1200 residents, two shops, a restaurant, a school, and no cops: Santa Cruz del Islote is the world's most crowded island.
Two hours off the coast of Colombia is a small island home to over 1,200 people. As the entirety of Santa Cruz del Islote only spans the length of two soccer fields, residents live in close quarters, making the island four times as dense as the borough of Manhattan. Despite the circumstances, the community makes the most of their limited surface area, packing in a school, two shops and one restaurant. Only 150 years ago, the island was uninhabited; today, generations of families are proud to call Santa Cruz del Islote home.
The much smaller Ilet a Brouee is more densely populated, as is at least one of the high-rise tower-packed island neighborhoods in Hong Kong. Part of Santa Cruz de Islote's magic is that it feels like you could have fun exploring it, that it would have mysteries and stories. Read the rest
U Thant, or Belmont, is a tiny artificial island in the East river made from the detritus drilled out for the 7 train's tunnel. Leased to a religious sect since the 1970s, it was designated a bird sanctuary in the 2000s after a protestor occupied it and declared it a micronation. Since then, no humans, please. [via Metafilter; Photo: Pacific Coast Highway] Read the rest
A mile-long island emerged from the sea 100 yards out from Cape Hatteras.
Since being discovered, countless visitors and locals have made the trek to see if the weeks of rumors about the island’s existence – as well as the stories that it’s a haven for shells – are true.
The answer to both questions appears to be yes.
I superimposed the equivalent view from Google Earth, over Chad Koczera's photo, in the GIF above. Read the rest
I've been work-cationing in Hawaii for the past week, meeting lots of interesting people and experiencing so many amazing places around the islands. One of the interesting people I've met here is David Chatsuthiphan, a photographer who runs Unreal Hawaii, a great blog about outdoor adventure and outdoor lifestyle in Hawaii. Check out this dazzling photo-essay he shot about one of many hikes you can take here on Oahu, at a spot where rocky cliffs meet the sea and form interesting sea arches and swirling blue pools.
"Oahu Rock Bridge and Sea Cliffs" [unrealhawaii.com] Read the rest
Sandy Island, a 20-mile strip of land in the Pacific between Australia and New Caledonia, easily found on Google Maps and many other charts, does not exist. The ocean at that point is in fact 4,620ft deep.
That's what they're saying, anyway. Read the rest
This is a detail from one of the regularly updated maps that researchers in Antarctica use when they want to leave McMurdo Station and travel across the continent's sea ice. It shows the well-traveled routes across McMurdo Sound, ice thickness measurements taken at various points along the road, and hazards like large cracks in the ice.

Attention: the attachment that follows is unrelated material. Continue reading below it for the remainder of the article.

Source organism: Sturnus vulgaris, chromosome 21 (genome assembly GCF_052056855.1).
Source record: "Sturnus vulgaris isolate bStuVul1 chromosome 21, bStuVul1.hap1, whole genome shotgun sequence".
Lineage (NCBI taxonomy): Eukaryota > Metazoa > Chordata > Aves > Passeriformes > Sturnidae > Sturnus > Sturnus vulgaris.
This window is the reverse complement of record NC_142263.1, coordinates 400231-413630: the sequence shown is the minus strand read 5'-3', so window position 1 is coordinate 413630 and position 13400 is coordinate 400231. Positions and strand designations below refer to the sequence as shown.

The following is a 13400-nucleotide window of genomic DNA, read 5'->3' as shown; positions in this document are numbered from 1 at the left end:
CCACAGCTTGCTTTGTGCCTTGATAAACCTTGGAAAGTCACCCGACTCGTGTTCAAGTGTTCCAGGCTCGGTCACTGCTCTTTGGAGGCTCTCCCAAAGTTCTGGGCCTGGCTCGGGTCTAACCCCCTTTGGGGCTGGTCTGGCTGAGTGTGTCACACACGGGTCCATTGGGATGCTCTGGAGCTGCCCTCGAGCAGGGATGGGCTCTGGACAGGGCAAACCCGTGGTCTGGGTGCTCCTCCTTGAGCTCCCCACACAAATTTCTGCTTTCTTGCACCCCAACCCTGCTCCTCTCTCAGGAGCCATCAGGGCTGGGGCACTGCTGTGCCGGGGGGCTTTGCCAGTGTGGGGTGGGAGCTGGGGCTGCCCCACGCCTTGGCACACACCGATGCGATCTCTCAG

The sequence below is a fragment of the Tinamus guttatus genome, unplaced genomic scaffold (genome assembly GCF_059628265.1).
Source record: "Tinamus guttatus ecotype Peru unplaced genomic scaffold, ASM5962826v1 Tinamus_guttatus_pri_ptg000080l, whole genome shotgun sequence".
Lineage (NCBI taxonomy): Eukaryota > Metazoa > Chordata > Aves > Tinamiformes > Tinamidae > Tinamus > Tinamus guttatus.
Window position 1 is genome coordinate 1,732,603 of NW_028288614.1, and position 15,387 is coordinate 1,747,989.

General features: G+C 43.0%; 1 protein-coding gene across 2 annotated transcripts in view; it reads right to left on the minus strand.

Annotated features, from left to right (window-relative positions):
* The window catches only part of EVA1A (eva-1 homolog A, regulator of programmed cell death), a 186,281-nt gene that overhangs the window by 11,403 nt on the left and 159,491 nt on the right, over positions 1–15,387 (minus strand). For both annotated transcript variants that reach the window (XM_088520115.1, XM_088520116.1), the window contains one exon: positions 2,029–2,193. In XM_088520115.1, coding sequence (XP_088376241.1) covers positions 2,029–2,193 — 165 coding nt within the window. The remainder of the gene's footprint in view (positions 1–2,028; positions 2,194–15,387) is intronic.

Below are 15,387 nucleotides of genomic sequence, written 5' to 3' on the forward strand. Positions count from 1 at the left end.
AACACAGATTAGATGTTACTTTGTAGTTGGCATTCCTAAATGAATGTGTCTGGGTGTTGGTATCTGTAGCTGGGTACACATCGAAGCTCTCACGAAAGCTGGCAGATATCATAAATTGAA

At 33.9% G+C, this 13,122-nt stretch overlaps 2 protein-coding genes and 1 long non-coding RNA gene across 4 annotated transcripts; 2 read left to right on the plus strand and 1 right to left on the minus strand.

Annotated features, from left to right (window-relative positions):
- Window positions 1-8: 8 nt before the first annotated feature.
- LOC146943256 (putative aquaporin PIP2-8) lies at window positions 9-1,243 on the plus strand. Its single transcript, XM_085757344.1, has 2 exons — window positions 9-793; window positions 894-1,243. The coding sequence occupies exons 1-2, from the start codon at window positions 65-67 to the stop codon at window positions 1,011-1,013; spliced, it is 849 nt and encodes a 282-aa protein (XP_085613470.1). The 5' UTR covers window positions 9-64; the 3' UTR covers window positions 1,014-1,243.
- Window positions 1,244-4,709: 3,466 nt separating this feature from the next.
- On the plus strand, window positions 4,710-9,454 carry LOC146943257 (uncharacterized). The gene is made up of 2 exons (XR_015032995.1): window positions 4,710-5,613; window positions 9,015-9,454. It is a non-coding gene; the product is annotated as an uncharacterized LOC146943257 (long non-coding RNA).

Towards the north end of the Sound, you can see an island labeled, "Inaccessible Island". I asked Henry Kaiser — a musician and filmmaker who has spent the last decade working with scientists on the frozen continent — about why that island was inaccessible. After all, I didn't see any major cracks or hazards around it. Seems like you could traverse the ice to the island just fine.
Turns out, I was misunderstanding. Inaccessible isn't a designation. Inaccessible is the island's official name. Even though it's not. Inaccessible, I mean. Named by Robert Scott, it's part of a chain of islands that all represent the remains of an ancient volcanic crater. The name apparently comes from the fact that Inaccessible Island is incredibly steep, so while you can reach it, getting onto the damn thing seems to be a lot harder.
Inaccessible Island in McMurdo Sound is not to be confused with the Inaccessible Island that is located in the south Atlantic about halfway between South America and Africa; nor with the Inaccessible Islands, an entire group of islands located between the tip of South America and tip of the Antarctic peninsula; nor with Inexpressible Island, an Antarctic island where part of Scott's crew on his second expedition was forced to spend the winter of 1912 living in a cave and eating penguins. Read the rest
Tofugu has a short article on this unusual and beautiful Japanese island: Aogashima.
Aogashima (“blue island”) is a tropical, volcanic island in the Phillipine Sea. Despite being over 200 miles away from the country’s capital, Aogashima is governed by Tokyo. In fact, a whole stretch of tropical and sometimes uninhabited islands called the Izu Islands are technically part of Tokyo. Volcanic islands? Not typically what comes to mind when you think of Tokyo.
As you might imagine, Aogashima isn’t the most crowded place in the world. As of this year, only about 200 people live on Aogashima. The island only has one post office and one school.
There are two ways on and off the island: by helicopter or by boat. There’s only one, small harbor where the boats go in an out of, and it seems to be a little unreliable. Because Aogashima is so remote and isolated, it can sometimes be hard to get a boat to or from the island safely.
A fellow named Izuyan has been traveling to isolated islands of Japan and taking excellent photos. Here's his Flickr set for Aogashima.
Japan’s Hidden Tropical Island: Aogashima(Via imgur) Read the rest